New FICO 9 Credit Score Assesses Thin Credit Files, Medical Debt

Mortgage & Real Estate









Fair Isaac Co. unveiled enhancements to its credit score model Thursday, including new methods for evaluating consumers with limited credit history and differentiating medical debt sent to a collections agency from non-medical debt.

Rather than classifying a consumer as someone who paid or didn’t pay his or her bills in absolute terms, the previously announced FICO 9 credit score quantifies the degree of severity that different types of debt have on a consumer’s payment history.

As a result, medical debt sent to collections—which consumers can unexpectedly incur after an illness—will have a lower impact on a consumer’s score to make it commensurate with the associated credit risk for a lender.

A Consumer Financial Protection Bureau report published in May found credit scoring models may put too much emphasis on medical debt that goes into collections and shows up on consumers’ credit reports, which may underestimate a consumer’s creditworthiness. The report also found that scores may not be crediting borrowers’ scores when they repay medical debt that has gone to collections.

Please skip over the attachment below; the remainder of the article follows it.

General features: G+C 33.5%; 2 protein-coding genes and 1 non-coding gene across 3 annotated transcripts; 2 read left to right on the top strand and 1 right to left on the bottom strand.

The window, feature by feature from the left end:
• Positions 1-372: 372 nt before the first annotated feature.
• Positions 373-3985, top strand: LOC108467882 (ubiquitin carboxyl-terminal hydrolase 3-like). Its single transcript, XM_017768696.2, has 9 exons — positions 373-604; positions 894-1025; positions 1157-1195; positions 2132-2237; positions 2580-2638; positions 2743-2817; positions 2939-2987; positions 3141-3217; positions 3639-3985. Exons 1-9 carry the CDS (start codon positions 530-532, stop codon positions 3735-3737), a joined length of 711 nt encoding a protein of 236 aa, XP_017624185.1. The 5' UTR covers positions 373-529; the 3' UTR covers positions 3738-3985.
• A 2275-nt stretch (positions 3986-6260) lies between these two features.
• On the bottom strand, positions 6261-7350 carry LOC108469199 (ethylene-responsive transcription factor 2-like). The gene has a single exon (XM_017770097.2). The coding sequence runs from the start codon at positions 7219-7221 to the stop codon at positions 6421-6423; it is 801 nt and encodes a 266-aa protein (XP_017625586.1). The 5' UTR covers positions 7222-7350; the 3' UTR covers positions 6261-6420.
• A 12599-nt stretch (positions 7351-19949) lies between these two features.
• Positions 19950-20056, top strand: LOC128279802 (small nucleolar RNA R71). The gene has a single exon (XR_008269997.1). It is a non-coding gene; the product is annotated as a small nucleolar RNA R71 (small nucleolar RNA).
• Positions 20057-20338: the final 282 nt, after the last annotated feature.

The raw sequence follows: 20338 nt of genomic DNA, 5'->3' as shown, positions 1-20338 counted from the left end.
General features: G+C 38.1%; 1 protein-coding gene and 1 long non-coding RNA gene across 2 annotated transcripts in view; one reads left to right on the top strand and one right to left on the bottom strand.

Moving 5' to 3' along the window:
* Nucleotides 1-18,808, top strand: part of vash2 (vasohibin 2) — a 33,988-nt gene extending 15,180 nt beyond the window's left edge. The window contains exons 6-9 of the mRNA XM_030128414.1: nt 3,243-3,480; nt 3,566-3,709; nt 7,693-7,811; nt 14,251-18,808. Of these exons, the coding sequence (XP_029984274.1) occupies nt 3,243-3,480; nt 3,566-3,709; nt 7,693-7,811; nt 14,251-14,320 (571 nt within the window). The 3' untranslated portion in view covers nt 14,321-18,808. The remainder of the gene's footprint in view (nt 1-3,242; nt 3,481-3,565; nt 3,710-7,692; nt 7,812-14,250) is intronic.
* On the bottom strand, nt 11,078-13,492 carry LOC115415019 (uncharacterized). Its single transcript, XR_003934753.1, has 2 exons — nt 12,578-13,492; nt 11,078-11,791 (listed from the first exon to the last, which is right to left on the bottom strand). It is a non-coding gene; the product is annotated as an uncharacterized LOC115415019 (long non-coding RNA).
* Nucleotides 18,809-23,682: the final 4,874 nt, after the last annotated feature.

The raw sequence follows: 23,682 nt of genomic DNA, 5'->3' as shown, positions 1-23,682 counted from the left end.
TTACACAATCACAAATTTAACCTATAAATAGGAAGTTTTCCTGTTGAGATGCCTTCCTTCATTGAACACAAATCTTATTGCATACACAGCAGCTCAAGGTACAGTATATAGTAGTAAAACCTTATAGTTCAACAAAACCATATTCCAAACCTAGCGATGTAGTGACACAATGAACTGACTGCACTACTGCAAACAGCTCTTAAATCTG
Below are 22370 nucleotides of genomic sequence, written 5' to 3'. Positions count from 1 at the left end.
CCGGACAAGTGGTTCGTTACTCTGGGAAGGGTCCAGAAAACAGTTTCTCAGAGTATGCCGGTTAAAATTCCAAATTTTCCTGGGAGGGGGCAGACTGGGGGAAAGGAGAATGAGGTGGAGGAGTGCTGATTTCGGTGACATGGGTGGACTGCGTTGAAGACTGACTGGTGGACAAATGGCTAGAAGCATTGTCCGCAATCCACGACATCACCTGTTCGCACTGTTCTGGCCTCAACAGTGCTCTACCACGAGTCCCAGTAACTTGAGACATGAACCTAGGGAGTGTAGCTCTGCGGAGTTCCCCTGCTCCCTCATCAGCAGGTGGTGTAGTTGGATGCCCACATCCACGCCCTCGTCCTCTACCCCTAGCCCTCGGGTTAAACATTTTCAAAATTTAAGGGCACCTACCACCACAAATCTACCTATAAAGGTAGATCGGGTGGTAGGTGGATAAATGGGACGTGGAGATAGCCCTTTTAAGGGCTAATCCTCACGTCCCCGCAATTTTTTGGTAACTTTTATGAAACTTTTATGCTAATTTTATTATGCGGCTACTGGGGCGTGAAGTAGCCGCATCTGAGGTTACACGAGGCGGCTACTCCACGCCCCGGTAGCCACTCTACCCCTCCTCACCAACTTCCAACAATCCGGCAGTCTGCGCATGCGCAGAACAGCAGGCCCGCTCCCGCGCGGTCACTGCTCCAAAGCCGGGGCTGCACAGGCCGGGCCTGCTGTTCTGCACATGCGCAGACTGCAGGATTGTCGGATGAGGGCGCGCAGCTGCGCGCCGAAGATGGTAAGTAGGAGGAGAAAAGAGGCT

The FICO 9 scoring model also has enhancements to allow lenders to better assess the risk of consumers with limited credit history, also known as thin files.

Fair Isaac will provide this new model to the credit bureaus in the next month, which will then start their own testing and verification process, said Anthony Sprauve, a senior consumer credit specialist with the Minneapolis-based company. Once that is done, the general scorecard will be made available to lenders.

The company is also now working on creating industry-specific scorecards, including one for the mortgage industry, Sprauve added. He did not have a timeframe on when this would be available.

The FICO score competes with VantageScore, which last year came out with a model it said enables users to formulate a score for 27 million to 30 million previously unscoreable consumers.

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